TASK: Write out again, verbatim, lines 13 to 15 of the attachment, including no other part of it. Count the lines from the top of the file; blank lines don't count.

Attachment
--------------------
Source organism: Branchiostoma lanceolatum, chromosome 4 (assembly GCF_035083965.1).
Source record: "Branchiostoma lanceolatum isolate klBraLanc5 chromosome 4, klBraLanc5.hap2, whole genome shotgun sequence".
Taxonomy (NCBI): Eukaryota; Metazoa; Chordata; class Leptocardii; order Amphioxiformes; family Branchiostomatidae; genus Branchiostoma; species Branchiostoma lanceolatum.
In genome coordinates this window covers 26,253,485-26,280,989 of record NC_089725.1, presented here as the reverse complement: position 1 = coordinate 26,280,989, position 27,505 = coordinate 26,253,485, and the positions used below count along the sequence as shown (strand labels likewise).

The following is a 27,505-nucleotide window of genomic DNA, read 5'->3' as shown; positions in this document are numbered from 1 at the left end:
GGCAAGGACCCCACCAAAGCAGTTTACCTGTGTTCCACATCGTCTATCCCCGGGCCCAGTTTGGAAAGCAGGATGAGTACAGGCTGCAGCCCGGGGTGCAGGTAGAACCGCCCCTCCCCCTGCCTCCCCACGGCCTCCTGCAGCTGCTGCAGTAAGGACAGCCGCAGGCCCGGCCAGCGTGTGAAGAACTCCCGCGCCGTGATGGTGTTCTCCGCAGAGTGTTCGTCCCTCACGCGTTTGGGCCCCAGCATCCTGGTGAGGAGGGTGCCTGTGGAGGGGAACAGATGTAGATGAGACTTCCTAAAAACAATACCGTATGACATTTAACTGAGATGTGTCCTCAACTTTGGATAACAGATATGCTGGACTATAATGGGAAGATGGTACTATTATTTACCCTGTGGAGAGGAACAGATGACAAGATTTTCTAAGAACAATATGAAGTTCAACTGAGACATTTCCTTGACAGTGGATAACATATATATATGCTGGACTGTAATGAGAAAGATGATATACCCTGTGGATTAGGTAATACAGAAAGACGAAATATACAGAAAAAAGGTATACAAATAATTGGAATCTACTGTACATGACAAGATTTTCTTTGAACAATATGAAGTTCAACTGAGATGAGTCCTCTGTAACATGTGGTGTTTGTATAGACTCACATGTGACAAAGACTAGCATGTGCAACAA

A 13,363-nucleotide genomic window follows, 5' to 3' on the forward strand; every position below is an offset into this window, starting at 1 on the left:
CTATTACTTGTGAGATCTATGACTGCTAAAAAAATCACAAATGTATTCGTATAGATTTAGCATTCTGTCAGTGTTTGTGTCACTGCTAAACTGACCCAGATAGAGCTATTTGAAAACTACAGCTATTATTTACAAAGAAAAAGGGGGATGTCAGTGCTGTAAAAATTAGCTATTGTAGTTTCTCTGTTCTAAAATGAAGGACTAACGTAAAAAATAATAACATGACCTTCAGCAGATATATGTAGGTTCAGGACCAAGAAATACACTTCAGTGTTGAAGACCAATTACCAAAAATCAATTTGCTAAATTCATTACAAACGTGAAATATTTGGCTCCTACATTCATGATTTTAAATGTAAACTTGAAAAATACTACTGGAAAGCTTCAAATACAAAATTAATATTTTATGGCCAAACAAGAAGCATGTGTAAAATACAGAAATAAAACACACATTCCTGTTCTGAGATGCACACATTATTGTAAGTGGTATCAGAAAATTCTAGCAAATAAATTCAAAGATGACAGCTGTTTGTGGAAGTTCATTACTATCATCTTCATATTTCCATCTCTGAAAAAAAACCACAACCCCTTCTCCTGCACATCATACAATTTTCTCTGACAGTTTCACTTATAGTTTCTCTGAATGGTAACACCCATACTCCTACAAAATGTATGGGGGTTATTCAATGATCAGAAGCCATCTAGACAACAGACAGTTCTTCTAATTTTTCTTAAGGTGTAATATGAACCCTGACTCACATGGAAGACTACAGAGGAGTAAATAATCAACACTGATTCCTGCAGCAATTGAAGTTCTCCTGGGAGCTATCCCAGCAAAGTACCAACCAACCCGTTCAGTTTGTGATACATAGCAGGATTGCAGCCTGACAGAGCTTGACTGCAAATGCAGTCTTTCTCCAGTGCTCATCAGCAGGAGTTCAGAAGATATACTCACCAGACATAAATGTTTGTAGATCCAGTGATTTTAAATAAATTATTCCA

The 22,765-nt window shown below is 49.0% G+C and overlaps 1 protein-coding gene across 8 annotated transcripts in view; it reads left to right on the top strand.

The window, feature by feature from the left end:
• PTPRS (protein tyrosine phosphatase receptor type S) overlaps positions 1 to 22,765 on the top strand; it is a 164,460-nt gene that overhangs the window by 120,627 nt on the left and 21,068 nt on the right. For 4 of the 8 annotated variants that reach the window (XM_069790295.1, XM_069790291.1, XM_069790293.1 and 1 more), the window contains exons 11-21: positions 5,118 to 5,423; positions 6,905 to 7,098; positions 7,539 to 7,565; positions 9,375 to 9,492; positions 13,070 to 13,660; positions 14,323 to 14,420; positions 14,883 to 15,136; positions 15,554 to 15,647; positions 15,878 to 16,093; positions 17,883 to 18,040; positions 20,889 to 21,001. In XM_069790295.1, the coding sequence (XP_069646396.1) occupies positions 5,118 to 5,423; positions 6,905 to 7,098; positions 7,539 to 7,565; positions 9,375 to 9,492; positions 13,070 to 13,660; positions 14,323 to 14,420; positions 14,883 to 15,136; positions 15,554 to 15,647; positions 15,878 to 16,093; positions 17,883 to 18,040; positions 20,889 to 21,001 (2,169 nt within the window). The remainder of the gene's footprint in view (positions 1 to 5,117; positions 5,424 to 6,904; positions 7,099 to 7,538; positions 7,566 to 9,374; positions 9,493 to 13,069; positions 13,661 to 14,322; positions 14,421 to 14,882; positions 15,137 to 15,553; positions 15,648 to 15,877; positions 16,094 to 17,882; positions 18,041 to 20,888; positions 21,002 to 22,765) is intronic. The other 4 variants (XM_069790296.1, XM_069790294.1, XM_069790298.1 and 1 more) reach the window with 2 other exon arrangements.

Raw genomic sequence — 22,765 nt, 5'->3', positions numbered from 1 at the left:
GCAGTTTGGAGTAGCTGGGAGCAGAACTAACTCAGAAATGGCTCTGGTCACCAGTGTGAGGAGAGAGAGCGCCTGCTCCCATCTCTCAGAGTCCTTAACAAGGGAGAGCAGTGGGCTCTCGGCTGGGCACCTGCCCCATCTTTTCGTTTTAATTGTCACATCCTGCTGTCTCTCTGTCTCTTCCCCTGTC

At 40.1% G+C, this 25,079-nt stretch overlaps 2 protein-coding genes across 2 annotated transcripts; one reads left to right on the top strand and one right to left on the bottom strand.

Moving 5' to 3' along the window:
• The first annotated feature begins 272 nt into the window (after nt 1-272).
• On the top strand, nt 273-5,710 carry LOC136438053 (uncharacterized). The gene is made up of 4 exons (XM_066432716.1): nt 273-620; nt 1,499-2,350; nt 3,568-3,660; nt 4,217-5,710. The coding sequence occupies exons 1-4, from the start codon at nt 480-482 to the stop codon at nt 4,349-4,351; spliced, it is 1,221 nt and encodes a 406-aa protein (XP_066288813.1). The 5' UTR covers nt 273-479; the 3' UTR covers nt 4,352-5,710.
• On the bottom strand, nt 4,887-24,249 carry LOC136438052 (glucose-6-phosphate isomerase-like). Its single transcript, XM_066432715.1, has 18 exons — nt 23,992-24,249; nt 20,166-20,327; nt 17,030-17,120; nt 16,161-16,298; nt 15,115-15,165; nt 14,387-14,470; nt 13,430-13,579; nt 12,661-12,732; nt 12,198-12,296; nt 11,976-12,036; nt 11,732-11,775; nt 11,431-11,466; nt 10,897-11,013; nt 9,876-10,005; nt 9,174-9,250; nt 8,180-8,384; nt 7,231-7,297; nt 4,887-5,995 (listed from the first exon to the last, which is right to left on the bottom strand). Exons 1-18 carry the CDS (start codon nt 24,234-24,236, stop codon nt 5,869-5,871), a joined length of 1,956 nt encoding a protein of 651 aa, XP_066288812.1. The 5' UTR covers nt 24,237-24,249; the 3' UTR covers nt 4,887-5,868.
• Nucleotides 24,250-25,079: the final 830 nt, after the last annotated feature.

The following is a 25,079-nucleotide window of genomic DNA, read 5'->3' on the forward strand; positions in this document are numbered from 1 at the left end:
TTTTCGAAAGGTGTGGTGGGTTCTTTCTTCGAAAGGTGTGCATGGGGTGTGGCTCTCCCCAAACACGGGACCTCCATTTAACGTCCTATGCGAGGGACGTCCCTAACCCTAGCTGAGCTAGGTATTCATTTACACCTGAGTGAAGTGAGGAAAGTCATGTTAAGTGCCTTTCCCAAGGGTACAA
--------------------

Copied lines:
GCAGTTTGGAGTAGCTGGGAGCAGAACTAACTCAGAAATGGCTCTGGTCACCAGTGTGAGGAGAGAGAGCGCCTGCTCCCATCTCTCAGAGTCCTTAACAAGGGAGAGCAGTGGGCTCTCGGCTGGGCACCTGCCCCATCTTTTCGTTTTAATTGTCACATCCTGCTGTCTCTCTGTCTCTTCCCCTGTC

At 40.1% G+C, this 25,079-nt stretch overlaps 2 protein-coding genes across 2 annotated transcripts; one reads left to right on the top strand and one right to left on the bottom strand.

Moving 5' to 3' along the window: